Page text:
# Converge Test on the series $\sum \limits_{n=0}^{\infty} \left(\frac{2n+n^3}{3-4n}\right)^n$

I want to show, that $$a:=\sum \limits_{n=0}^{\infty} \left(\dfrac{2n+n^3}{3-4n}\right)^n$$ is not converging, because $$\lim \limits_{n \to \infty}(a)\neq 0 \; (*)$$. Therefore, the series can't be absolute converge too.

Firstly, I try to simplify the term. After that I want to find the limit.

Unfortunately, I can't seem to find any good equation with that I can clearly show $$(*)$$. \begin{align} \sum \limits_{n=0}^{\infty} \left(\dfrac{2n+n^3}{3-4n}\right)^n&=\left (\dfrac{\not{n}\cdot (2+n^2)}{\not n \cdot (\frac{3}{n}-4)}\right)^n\\ &=\left(\dfrac{2+n^2}{\frac 3n-4}\right)^n\\ &= \cdots \end{align}

How to go on?

• Do you know the root test? – Clarinetist Oct 29 '18 at 20:03
• You mean that we need to show, that $\lim \limits_{n \to \infty} \sqrt[n]{\mid a_n \mid}<1$? – Doesbaddel Oct 29 '18 at 20:06

Recall that

$$\sum_0^\infty a_n <\infty \implies a_n \to 0$$

therefore if $$a_n \not \to 0$$ the series can’t converge.

In that case for $$n\ge 3$$ we have

$$\left|\dfrac{2n+n^3}{3-4n}\right|=\dfrac{2n+n^3}{4n-3}>\dfrac{n^3}{4n}=\frac{n^2}4\ge2$$

and then

$$|a_n|=\left|\dfrac{2n+n^3}{3-4n}\right|^n\ge 2^n$$

Refer also to the related:

• Therfore it is $\neq 0$ and divergent. Is that enough for a formal proof? – Doesbaddel Oct 29 '18 at 20:46
• @Doesbaddel Absolutely, it is the first test to do for any series! – gimusi Oct 29 '18 at 20:47
• Alright, I was a bit confused, because it looked so simple. – Doesbaddel Oct 29 '18 at 20:49
• @Doesbaddel Here is the formal proof. Recall that it is a necessary condition but not sufficient, that is if $a_n \to 0$ we cannot conlcude that $\sum a_n$ converges but if $a_n \not \to 0$ we can conclude that the series doesn't converges. – gimusi Oct 29 '18 at 20:50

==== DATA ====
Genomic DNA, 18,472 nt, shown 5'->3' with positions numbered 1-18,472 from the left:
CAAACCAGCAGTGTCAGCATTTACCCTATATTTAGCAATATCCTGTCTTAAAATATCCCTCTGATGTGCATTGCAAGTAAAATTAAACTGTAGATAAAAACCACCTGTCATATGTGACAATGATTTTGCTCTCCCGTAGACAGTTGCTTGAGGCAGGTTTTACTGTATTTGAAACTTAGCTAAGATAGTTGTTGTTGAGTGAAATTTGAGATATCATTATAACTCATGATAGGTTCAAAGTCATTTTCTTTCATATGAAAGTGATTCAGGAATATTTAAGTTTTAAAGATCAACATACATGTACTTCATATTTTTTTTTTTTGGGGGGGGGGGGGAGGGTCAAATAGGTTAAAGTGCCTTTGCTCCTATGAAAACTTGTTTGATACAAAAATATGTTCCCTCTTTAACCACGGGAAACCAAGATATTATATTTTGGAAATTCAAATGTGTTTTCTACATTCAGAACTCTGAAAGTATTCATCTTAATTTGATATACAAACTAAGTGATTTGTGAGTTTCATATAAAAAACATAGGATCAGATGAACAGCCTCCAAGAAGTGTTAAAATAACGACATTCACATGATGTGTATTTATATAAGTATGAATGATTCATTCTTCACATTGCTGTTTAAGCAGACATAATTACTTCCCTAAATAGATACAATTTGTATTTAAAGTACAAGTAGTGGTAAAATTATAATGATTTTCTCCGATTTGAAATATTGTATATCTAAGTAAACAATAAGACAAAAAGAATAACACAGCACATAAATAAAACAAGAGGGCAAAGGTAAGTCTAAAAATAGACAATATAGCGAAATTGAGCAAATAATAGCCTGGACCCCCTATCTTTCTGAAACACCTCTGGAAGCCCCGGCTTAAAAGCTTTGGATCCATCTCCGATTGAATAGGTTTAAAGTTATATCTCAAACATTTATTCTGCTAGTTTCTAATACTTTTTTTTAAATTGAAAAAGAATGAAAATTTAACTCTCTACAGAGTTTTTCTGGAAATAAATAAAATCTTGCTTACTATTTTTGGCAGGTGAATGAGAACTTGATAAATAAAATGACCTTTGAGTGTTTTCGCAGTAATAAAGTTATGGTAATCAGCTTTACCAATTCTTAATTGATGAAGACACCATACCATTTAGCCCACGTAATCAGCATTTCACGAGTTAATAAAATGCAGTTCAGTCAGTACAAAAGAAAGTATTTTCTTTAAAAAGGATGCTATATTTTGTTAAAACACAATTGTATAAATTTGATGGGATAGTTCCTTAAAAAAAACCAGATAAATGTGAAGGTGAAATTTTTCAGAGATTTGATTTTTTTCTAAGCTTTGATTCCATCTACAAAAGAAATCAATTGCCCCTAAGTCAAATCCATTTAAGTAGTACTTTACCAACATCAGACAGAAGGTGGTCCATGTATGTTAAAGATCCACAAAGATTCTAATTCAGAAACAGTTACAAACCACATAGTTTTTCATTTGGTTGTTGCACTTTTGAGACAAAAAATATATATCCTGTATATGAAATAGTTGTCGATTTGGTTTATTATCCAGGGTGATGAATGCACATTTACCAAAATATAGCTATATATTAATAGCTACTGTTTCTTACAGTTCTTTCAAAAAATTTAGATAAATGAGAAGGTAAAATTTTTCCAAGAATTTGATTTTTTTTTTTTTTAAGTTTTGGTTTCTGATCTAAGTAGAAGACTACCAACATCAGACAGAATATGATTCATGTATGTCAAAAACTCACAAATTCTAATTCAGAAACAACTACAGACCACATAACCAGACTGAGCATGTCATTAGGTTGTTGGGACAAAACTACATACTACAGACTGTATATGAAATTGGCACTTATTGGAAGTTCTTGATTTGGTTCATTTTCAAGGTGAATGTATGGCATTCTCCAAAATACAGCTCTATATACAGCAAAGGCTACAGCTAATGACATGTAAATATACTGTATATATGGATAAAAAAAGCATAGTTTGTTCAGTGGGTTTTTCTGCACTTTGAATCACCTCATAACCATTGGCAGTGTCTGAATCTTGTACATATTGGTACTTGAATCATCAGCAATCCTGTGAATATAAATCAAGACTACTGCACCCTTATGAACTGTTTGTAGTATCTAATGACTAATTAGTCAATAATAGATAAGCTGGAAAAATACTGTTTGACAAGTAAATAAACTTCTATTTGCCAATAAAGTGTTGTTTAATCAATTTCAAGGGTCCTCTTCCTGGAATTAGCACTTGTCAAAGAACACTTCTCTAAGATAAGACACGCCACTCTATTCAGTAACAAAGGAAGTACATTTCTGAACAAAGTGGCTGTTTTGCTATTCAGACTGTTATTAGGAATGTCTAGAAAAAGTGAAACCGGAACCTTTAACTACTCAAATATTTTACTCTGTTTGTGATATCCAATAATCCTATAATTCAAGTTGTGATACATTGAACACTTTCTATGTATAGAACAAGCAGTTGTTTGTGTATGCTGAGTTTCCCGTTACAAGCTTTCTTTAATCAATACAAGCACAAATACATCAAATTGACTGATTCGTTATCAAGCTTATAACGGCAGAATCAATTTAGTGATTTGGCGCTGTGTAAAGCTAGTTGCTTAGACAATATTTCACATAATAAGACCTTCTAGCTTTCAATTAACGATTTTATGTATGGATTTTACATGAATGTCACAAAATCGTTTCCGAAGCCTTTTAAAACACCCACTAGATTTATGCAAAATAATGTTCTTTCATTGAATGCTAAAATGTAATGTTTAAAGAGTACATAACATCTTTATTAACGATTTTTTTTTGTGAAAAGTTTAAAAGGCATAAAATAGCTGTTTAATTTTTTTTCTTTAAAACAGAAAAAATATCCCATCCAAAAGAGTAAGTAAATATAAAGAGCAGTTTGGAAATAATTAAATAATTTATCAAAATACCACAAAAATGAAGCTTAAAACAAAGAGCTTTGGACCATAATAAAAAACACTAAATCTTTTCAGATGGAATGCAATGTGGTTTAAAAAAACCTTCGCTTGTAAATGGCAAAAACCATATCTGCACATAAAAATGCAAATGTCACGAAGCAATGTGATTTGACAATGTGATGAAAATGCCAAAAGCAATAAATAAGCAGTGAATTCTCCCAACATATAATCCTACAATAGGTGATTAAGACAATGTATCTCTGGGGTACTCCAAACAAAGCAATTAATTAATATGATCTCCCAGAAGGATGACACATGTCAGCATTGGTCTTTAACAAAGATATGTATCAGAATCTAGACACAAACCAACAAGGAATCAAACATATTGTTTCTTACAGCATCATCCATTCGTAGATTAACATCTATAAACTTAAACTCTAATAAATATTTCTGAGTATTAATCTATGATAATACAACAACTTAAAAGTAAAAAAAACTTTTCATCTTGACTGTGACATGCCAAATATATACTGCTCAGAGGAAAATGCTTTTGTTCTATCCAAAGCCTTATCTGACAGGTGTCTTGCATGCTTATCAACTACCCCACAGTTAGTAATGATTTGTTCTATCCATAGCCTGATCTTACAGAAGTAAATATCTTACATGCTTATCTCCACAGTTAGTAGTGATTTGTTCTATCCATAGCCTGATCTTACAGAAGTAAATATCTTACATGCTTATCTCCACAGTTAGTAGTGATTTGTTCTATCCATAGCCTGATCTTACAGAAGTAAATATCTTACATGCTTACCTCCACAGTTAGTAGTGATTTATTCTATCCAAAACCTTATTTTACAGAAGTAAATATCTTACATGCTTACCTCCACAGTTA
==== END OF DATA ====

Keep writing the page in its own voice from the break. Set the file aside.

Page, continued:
• @Doesbaddel You are welcome! Bye – gimusi Oct 29 '18 at 21:08

I'm a bit confused by your choice of notation for it seems like you write that a series diverges if its limit is not $$0$$ what is not true. So i think you mean that we want to show that

$$\frac{(2n+n^3)^n}{(3-4n)^n}\not\rightarrow 0$$

as $$n\rightarrow \infty$$ for this implies that the series does not converge. Note also that

$$\left(\frac{2+n^2}{3/n-4}\right)^n\neq \frac{2^n+n^{2n}}{3^n\cdot (1/n)^n-4^n}$$

$$\frac{2n+n^3}{3-4n}\rightarrow ?$$

as $$n\rightarrow \infty$$?

• Well $\left|\frac{2n+n^3}{3-4n}\right| = \frac{2n+n^3}{4n-3}$ if $n\geq 1$. Now if $p>1$ then which of the following holds: $p<p^n$ or $p\geq p^n$ – Olof Rubin Oct 29 '18 at 20:15
• If the series converges to $0$ then it converges and hence does not diverge – Olof Rubin Oct 29 '18 at 20:18
• Therefore $\left|\frac{2n+n^3}{3-4n}\right|^n$ satisfies...? – Olof Rubin Oct 29 '18 at 20:25
• I was thinking $\left|\frac{2n+n^3}{3-4n}\right|^3>\left|\frac{2n+n^3}{3-4m}\right|$ – Olof Rubin Oct 29 '18 at 20:42
• yes and since the left-hand side is unbounded so must the right-hand side be – Olof Rubin Oct 29 '18 at 20:44

$$\sum \limits_{n=0}^{\infty} \left(\underbrace{\dfrac{2n+n^3}{3-4n}}_{a_n}\right)^n$$

Root test: Prove:$$\lim \limits_{n \to \infty} \sqrt[n]{\mid a_n \mid}<1 \implies a_n \text{ is absolute converging.}$$

\begin{align} &\lim \limits_{n \to \infty} \sqrt[n]{\left( \dfrac{2n+n^3}{3-4n}\right)^n} \\ =&\lim \limits_{n \to \infty}=\frac{2n+n^3}{3-4n}\\ =&\lim \limits_{n \to \infty}=\dfrac{n(n^2+2)}{n(\frac 3n-4)}\\ =&\lim \limits_{n \to \infty}=\dfrac{\overbrace{n^2+2}^{\infty}}{\underbrace{\frac 3n-4}_{0}}\\ =&\lim \limits_{n \to \infty}(a_n)=\infty\\& \implies a_n \text{ and } \sum \limits_{n=0}^{\infty} \left(\dfrac{2n+n^3}{3-4n}\right)^n \text{ are not absolute convergent.} \end{align}

I just noticed, that this would only prove absolute convergence and not convergence.

Let $$n \ge 4$$.

$$|a_n|:=\left |\dfrac{n^3+2n}{4n-3}\right |^n \gt$$

$$\left (\dfrac{n^3}{4n}\right )^n \ge n^n.$$

$$\lim_{n \rightarrow \infty} |a_n| \not = 0$$.

Hence the series does not converge.